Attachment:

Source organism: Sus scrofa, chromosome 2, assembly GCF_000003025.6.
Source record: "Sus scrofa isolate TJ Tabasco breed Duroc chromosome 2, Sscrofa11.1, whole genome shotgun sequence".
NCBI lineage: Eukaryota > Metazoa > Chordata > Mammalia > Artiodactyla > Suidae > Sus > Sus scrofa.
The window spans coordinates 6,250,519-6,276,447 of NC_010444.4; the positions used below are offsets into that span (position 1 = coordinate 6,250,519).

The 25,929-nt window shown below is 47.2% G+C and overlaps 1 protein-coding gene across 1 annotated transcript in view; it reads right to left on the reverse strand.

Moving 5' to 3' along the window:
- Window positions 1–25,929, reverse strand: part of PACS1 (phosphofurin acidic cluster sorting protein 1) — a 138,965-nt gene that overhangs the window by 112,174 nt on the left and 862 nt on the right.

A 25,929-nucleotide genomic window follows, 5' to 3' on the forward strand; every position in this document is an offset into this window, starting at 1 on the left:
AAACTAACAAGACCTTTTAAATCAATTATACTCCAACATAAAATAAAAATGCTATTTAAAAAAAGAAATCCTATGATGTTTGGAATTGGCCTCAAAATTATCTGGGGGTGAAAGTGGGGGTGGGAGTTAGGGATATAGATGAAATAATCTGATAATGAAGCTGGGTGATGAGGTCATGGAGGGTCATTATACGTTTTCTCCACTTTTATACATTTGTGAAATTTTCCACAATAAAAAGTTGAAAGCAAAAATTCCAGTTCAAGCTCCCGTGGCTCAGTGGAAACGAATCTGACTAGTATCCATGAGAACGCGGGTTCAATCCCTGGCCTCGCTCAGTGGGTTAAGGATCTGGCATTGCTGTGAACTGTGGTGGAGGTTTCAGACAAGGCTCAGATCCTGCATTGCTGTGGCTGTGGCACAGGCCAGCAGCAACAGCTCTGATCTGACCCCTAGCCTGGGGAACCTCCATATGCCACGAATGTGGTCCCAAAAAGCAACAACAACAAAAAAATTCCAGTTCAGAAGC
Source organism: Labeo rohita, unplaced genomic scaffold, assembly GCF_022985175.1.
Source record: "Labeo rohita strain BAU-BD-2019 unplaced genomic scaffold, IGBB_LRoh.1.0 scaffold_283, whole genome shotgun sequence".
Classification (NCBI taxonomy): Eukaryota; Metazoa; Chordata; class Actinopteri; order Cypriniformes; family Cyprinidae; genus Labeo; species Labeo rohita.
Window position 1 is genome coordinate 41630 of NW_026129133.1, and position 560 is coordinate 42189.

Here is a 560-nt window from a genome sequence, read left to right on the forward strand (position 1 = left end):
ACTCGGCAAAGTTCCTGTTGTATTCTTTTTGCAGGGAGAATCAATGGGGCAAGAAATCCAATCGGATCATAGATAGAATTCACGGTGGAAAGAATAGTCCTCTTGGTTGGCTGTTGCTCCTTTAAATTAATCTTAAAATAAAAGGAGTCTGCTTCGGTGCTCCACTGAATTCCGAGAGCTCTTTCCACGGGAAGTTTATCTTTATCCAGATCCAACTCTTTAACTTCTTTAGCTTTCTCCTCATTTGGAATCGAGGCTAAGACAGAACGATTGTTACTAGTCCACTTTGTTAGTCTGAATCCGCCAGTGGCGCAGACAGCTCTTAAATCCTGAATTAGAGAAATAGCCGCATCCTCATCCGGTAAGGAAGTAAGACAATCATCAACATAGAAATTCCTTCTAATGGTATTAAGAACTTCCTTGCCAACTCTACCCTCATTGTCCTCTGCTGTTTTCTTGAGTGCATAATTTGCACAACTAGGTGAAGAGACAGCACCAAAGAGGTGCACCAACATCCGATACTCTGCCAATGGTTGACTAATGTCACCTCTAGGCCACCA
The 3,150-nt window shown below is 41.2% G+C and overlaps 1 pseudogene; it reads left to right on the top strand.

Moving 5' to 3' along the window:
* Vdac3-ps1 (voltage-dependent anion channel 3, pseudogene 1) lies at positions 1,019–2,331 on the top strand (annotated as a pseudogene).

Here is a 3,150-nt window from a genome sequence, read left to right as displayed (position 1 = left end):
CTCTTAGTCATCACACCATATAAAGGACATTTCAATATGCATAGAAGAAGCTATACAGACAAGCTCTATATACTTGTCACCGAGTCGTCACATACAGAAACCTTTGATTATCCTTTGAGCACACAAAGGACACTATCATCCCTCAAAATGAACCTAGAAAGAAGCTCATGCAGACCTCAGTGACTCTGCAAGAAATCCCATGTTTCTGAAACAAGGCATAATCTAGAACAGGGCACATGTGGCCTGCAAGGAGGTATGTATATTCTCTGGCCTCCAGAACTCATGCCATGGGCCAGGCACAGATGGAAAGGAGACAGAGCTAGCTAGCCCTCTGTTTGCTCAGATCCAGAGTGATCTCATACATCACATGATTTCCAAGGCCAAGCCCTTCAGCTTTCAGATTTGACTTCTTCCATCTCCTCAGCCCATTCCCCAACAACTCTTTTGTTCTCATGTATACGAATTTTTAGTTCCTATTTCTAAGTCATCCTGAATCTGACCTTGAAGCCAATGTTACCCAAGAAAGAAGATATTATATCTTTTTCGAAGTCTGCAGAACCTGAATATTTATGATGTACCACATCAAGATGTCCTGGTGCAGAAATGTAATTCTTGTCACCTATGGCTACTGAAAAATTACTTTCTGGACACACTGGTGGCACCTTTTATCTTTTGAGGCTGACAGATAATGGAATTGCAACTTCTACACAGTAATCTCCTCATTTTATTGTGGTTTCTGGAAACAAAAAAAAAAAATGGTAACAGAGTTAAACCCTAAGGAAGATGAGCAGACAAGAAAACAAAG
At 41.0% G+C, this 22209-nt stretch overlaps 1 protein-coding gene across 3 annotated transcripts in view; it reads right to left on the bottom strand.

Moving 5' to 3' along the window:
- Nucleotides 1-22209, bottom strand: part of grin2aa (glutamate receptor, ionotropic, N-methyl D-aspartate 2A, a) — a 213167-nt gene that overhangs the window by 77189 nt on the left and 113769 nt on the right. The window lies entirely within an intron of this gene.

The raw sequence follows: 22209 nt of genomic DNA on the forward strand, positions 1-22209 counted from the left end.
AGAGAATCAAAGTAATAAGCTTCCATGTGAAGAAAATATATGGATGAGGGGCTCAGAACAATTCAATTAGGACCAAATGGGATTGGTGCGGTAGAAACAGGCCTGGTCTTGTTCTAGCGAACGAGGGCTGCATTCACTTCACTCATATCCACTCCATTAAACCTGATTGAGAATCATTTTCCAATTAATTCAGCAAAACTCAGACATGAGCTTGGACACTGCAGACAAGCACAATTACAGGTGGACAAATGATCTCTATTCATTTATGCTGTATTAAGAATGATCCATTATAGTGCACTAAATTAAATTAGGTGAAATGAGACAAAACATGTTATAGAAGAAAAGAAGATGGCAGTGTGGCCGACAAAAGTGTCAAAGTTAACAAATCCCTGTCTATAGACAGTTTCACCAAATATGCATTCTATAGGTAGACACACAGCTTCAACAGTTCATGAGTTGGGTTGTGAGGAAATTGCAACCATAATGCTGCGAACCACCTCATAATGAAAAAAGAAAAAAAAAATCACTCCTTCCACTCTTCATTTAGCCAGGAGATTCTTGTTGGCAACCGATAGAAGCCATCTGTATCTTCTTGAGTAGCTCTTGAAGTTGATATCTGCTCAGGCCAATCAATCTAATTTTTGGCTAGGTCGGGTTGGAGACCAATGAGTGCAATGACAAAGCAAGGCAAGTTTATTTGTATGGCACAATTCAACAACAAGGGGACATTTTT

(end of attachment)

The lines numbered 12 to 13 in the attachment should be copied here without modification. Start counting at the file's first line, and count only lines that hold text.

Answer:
Classification (NCBI taxonomy): Eukaryota; Metazoa; Chordata; class Actinopteri; order Cypriniformes; family Cyprinidae; genus Labeo; species Labeo rohita.
Window position 1 is genome coordinate 41630 of NW_026129133.1, and position 560 is coordinate 42189.